Branding in the B2B sector has also evolved due to the changing profile of the B2B buyer. Today, you’ve got a customer base that is always on, always connected and jumping from platform to platform – expecting seamless and efficient experiences. Furthermore, B2B companies now have to take into account that a customer will likely have detailed research on their product and gathered opinions from their peers to inform their purchasing decision before they come to you. Therefore, embodying your brand identity in each of your business relationships is crucial – you never know where your next endorsement might come from.
As digital transformation has impacted branding, so to has it enforced changes with how you communicate your branding; namely through your marketing. As with B2C marketing, your customers can interact with your brand in more ways than ever. Social media channels, such as LinkedIn, can now be used to reinforce brand image as well as drive leads and B2B sales. Likewise, a high SEO ranking can drive traffic and also legitimise a brand; reinforcing your brand perception in the eyes of potential customers.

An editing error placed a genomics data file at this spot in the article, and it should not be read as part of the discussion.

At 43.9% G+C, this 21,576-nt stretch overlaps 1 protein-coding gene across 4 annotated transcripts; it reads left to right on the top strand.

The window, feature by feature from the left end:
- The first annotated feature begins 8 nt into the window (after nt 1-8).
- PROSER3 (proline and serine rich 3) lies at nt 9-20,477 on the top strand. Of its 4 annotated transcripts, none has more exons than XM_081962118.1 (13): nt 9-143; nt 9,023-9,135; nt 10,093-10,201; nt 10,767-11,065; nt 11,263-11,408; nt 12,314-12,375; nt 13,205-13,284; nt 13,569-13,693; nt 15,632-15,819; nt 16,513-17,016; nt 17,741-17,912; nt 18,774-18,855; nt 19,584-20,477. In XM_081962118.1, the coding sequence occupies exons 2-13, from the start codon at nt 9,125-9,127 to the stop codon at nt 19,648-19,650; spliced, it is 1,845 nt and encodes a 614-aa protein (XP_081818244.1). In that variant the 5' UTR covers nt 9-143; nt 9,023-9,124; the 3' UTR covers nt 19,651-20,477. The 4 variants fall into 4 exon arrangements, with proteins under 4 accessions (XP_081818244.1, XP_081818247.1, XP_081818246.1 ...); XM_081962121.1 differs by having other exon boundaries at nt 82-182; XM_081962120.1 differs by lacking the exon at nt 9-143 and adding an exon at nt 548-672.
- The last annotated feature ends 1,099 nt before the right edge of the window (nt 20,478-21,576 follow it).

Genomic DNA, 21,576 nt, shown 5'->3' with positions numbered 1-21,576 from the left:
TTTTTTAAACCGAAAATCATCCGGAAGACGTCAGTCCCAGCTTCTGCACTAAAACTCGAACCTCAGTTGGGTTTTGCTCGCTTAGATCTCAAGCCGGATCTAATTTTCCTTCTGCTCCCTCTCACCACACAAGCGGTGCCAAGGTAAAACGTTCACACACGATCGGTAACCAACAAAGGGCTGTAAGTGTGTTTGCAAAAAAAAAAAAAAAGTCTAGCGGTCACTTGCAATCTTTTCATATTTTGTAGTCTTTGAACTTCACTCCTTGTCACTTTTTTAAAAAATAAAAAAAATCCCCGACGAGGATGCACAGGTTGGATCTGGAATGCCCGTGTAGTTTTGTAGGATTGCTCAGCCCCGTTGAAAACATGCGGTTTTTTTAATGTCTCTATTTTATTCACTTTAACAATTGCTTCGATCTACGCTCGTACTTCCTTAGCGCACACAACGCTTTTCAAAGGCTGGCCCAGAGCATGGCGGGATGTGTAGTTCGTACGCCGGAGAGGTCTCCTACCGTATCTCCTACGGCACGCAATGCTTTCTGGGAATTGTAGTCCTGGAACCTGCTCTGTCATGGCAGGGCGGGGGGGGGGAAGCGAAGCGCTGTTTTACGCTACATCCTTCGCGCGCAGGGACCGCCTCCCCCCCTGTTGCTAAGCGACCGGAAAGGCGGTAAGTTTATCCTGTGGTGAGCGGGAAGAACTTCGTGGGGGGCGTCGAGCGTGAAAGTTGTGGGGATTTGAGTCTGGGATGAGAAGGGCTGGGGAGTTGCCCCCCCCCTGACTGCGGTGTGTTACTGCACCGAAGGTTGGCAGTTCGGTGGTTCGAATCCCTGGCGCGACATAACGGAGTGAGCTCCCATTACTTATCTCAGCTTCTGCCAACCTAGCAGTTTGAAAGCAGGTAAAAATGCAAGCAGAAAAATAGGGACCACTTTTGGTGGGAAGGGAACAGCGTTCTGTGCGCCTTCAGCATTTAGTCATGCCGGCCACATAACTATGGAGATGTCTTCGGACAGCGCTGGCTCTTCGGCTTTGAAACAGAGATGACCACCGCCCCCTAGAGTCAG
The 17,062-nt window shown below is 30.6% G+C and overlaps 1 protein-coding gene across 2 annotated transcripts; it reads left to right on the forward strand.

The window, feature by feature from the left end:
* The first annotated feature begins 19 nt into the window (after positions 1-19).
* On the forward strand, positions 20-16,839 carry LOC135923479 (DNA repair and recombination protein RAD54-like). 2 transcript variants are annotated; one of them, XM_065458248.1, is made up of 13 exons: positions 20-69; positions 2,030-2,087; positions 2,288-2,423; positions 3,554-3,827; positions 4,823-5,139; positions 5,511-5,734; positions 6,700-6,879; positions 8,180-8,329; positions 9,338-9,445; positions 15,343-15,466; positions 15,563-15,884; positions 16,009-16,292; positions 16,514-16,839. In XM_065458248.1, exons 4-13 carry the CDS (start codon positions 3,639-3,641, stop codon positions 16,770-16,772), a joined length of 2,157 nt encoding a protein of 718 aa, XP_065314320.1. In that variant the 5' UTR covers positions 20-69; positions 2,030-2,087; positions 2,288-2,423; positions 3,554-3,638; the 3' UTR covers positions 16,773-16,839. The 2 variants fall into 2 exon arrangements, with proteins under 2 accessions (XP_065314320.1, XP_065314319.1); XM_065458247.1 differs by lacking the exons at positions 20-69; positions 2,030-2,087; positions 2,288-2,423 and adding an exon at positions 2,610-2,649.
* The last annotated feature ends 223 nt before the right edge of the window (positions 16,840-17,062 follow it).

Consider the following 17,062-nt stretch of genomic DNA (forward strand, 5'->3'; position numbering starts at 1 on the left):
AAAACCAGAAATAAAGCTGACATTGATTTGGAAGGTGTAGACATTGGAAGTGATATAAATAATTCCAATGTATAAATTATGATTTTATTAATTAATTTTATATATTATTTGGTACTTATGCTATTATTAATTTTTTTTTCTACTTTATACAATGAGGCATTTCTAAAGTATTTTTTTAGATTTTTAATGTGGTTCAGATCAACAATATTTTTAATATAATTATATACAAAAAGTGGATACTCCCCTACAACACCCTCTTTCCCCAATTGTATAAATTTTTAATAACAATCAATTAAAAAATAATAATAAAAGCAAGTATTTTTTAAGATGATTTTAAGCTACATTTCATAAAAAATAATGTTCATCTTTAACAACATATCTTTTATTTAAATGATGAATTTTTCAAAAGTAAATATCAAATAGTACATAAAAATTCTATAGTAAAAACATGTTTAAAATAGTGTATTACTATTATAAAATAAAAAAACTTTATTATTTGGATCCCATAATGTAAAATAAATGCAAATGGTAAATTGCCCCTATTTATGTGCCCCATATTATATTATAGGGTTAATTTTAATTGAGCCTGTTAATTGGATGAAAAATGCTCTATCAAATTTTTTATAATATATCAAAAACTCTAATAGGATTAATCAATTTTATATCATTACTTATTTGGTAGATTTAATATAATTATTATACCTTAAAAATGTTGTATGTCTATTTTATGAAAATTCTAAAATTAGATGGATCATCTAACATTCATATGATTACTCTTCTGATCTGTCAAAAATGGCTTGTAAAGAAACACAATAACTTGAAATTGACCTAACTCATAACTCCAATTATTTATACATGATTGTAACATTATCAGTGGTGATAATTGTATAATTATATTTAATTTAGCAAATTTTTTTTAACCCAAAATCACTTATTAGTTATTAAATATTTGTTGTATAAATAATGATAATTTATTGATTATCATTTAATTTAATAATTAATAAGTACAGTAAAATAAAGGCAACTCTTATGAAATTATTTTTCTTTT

There are plenty of great examples of B2B branding done right.
For instance, Drift is a marketing and sales company that uses conversational marketing to connect with businesses. Authenticity is key for Drift’s branding, and it only uses images of real employees and customers on its website, and all of the content put out on its social media channels is made by company executives, giving genuine and candid insights into the brand. All of this amounts to a highly trusted brand with intensely loyal customers, and the numbers speak for themselves: the connection Drift’s conversational branding makes with customers has helped the company to accumulate over 50,000 customers in just 5 years.
Google offers a wide range of B2B services, from its host of cloud productivity software products to advertising tools and even augmented reality technology. Google has a very recognisable and consistent brand. Logos, icons, and software interface across every touch point use familiar colour schemes, design styles, and typefaces, making its varied portfolio of products and services feel cohesive and connected. Google’s brand positioning means it is seen as a full-service provider with a solution to every problem, and a brand users can depend on. To really secure the message, the value of the Google brand is regularly reinforced by customer testimonials.
Below are some frequently asked questions about B2B branding, including how often you should refresh your branding, and why focusing on it is important.